- “A” is for asymmetrical. Does the mole or spot have an irregular shape with two parts that look very different?
- “B” is for border. Is the border irregular or jagged?
- “C” is for color. Is the color uneven?
- “D” is for diameter. Is the mole or spot larger than the size of a pea?
- “E” is for evolving. Has the mole or spot changed during the past few weeks or months?
If you notice any of the ABCDEs or other changes to your skin, such as a new growth or a sore that doesn’t heal, talk to your health care provider.
Who can get skin cancer?
Anyone can be diagnosed with skin cancer regardless of race, gender or age. That said, some people are at greater risk including those with:
- A lighter natural skin color
- A personal or family history of skin cancer
- Increased exposure to the sun through work and play
- A history of sunburns, especially during childhood
- A history of indoor tanning
- Skin that burns, freckles or reddens easily
- Blue, gray or green eyes
- Blond, red or light brown hair
- A large number of moles
- History of being treated with radiation
How can you prevent skin cancer?
It’s never too late to change your habits and reduce your risk of skin cancer. It’s important to protect your skin from UV radiation year-round, including on cloudy and hazy days. To reduce your risk of skin cancer, the CDC recommends the following steps:
- Avoid the sun or stay in the shade between the hours of 10 a.m. and 4 p.m., when UV exposure is most dangerous.
- Wear clothing that covers your arms and legs.
- Wear a wide-brimmed hat to shade your face, head, ears and neck.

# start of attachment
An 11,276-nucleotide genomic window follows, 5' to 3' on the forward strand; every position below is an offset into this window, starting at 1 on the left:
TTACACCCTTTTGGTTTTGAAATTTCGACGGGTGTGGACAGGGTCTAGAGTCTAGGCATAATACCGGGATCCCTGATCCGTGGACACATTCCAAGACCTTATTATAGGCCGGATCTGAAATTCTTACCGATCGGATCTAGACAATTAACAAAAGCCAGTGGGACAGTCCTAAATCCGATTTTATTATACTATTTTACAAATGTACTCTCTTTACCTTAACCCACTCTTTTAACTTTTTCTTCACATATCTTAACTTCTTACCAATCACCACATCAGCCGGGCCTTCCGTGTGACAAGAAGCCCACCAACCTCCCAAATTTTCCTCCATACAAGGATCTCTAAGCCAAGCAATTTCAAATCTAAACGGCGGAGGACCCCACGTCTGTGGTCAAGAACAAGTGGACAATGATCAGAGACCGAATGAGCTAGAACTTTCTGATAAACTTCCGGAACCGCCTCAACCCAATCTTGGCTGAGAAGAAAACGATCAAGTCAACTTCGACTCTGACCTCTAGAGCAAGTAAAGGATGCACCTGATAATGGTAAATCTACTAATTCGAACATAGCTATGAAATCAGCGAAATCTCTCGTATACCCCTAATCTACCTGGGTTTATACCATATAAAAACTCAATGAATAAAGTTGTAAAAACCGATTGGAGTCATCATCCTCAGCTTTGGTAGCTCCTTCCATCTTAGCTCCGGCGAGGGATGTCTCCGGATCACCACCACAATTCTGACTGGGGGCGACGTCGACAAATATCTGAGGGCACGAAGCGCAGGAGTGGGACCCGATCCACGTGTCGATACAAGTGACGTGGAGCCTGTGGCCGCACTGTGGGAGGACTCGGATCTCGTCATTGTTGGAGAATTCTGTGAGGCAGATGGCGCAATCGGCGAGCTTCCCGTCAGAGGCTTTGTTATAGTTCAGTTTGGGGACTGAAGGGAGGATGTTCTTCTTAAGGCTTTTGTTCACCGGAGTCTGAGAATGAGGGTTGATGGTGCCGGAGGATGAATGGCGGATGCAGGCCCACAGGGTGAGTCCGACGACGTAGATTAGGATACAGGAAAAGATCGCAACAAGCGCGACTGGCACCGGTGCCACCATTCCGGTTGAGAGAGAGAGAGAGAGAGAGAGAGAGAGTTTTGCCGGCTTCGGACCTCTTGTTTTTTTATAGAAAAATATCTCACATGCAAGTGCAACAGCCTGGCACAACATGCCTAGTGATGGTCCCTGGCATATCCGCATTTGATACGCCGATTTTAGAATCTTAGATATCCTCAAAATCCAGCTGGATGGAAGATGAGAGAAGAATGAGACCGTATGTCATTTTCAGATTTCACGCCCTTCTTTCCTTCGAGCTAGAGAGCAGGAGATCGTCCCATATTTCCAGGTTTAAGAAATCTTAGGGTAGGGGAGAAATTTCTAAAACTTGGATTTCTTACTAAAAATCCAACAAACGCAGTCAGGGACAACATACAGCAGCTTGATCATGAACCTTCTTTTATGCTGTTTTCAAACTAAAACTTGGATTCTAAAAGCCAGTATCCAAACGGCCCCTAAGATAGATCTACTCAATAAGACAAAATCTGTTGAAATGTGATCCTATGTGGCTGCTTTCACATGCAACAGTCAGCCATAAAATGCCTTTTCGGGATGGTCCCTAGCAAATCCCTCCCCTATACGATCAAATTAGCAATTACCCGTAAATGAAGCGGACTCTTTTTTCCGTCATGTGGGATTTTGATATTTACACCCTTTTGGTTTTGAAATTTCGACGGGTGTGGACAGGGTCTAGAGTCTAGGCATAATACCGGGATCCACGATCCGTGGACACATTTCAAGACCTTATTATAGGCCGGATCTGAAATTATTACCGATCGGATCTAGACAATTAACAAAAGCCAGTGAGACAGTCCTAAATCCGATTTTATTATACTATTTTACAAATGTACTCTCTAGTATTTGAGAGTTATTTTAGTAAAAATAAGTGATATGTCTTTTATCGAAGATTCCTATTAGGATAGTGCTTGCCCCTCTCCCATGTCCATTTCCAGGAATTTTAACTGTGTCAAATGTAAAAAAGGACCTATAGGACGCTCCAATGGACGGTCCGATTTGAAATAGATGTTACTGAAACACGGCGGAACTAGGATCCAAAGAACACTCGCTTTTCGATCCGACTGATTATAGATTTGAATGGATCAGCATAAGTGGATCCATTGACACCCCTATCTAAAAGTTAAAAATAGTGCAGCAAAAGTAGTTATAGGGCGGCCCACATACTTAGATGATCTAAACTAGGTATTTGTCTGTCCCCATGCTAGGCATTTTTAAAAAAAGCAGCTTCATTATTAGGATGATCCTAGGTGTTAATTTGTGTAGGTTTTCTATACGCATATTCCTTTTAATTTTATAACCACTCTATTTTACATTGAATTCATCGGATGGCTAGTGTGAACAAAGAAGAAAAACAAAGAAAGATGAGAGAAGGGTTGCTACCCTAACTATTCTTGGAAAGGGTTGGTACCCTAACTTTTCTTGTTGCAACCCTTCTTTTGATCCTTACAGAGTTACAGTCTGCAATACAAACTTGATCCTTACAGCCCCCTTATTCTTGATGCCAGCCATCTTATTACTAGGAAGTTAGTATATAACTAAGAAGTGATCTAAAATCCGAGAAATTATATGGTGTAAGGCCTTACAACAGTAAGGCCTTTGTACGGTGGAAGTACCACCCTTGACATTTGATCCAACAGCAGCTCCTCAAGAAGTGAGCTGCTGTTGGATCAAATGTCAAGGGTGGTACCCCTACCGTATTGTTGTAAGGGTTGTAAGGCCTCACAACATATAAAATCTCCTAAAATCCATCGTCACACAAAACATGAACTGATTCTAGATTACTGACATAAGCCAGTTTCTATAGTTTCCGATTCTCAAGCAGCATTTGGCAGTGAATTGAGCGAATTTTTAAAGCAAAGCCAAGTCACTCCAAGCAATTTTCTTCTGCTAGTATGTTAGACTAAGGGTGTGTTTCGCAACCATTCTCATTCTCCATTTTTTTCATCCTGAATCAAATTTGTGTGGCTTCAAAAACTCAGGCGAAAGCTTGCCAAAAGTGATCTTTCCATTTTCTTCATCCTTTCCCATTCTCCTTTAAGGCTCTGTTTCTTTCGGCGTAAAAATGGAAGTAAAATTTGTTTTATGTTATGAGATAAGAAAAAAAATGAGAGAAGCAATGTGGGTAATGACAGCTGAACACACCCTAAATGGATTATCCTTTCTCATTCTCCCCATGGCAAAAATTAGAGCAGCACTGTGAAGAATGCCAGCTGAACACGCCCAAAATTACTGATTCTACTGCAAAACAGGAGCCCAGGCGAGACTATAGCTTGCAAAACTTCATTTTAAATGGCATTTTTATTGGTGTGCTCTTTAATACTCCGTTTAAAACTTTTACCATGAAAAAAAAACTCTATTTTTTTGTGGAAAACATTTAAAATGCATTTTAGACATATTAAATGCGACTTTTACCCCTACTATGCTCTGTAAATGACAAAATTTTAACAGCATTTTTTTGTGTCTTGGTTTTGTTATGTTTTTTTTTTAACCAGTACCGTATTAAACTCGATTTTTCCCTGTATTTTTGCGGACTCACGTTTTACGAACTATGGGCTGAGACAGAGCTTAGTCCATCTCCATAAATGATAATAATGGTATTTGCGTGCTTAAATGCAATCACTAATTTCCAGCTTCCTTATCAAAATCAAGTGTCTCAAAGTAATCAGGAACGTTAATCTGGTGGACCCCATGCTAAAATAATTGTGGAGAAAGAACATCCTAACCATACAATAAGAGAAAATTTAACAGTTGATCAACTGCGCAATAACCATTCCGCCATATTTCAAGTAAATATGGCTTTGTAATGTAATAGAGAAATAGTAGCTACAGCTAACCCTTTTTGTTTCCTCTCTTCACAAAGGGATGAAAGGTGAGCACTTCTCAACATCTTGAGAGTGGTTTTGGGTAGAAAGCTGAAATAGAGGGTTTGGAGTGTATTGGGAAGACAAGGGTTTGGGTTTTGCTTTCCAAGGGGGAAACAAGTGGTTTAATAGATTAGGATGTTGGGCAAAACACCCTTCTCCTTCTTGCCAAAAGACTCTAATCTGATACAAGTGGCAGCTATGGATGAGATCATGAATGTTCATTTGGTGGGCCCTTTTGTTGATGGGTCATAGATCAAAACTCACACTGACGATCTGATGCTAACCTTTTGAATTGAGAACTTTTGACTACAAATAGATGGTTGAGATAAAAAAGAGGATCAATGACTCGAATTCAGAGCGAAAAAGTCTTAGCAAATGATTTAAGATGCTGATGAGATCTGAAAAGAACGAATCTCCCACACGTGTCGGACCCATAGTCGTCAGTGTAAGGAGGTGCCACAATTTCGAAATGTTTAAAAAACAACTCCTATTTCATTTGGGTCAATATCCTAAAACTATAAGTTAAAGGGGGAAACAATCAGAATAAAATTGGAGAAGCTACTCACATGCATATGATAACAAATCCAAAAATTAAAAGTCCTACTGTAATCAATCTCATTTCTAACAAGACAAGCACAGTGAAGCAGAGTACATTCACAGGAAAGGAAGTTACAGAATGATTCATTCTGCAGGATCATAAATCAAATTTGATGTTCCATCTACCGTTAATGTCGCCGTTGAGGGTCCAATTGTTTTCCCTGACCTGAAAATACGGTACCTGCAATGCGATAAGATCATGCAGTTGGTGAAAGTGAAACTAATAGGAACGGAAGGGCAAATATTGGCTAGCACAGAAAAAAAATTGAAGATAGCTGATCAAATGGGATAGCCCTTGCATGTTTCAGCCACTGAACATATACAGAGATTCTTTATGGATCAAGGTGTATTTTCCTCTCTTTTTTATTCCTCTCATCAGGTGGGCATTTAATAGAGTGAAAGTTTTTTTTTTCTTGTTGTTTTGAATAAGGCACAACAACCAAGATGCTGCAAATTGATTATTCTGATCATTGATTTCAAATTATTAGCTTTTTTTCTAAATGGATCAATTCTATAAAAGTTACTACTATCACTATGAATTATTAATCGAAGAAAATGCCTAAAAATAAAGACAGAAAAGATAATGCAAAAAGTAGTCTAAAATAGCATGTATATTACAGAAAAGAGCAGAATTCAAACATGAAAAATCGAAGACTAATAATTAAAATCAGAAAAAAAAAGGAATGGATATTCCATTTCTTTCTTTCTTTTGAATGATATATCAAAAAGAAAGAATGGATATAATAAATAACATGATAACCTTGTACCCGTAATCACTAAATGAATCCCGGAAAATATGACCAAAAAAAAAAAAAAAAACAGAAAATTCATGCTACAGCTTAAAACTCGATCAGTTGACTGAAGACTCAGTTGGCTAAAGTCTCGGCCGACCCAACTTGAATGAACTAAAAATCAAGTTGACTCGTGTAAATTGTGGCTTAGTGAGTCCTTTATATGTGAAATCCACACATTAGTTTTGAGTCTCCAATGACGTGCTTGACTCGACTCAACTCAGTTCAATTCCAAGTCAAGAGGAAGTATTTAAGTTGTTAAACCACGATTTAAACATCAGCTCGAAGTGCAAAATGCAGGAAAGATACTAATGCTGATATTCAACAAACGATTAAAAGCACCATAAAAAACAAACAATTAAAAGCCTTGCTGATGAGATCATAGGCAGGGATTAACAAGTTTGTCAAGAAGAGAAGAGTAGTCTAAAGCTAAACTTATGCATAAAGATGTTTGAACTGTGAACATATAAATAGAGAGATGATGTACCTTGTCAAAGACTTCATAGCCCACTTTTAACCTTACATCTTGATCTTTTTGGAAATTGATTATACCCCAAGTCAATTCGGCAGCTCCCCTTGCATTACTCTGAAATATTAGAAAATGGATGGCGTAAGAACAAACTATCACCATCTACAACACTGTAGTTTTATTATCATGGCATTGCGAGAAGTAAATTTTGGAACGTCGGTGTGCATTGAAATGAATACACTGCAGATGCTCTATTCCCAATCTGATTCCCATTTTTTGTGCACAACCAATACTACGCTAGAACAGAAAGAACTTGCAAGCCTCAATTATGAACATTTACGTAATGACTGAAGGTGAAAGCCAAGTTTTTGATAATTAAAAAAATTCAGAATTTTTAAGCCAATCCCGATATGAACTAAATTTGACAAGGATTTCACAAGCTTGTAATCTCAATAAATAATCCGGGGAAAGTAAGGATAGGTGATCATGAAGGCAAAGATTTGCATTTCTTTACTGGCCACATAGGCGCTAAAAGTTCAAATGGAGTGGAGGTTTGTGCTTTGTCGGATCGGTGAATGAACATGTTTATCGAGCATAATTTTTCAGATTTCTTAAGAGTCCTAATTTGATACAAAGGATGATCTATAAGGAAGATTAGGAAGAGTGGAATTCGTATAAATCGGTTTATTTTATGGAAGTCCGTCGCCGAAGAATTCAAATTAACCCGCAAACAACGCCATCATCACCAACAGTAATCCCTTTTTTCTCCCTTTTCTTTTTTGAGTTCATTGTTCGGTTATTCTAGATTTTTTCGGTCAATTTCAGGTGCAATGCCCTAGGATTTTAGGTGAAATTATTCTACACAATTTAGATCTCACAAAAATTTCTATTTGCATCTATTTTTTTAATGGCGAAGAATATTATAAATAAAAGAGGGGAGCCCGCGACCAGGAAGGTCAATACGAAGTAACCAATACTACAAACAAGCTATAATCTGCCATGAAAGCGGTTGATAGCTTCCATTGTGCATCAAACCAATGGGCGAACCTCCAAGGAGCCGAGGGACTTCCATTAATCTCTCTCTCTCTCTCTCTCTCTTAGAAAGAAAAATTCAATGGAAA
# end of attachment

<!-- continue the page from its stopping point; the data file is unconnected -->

- Wear sunglasses that wrap around and block both UVA and UVB rays.
- Use sunscreen and lip balm with a sun protection factor (SPF) of 30 or higher, and both UVA and UVB (broad spectrum) protection.
- Avoid indoor tanning.
- Examine your skin once a month. Tell your health care provider about skin changes.
Should you be screened for skin cancer?
The U.S. Preventive Services Task Force (USPSTF), which makes recommendations for what preventive health services people should get, and when, has not found enough evidence to recommend for or against routine skin cancer screening for those at average risk. If you have a family history of the disease or have any unusual moles or changes in your skin, talk to your health care provider.
1. Skin Cancer Facts and Statistics, Skin Cancer Foundation. Found on the internet at https://www.skincancer.org/skin-cancer-information/skin-cancer-facts/
2. Cancer Stat Facts: Melanoma of the Skin, National Cancer Institute. Found on the internet at https://seer.cancer.gov/statfacts/html/melan.html
3. Many Older Adults Don’t Protect Their Skin from the Sun, Centers for Disease Control and Prevention. Found on the internet at https://www.cdc.gov/cancer/dcpc/research/articles/older-adults-protect-skin-sun.htm
4. Melanoma Strikes Men Harder, American Academy of Dermatology. Found on the internet at https://www.aad.org/public/diseases/skin-cancer/types/common/melanoma/men-50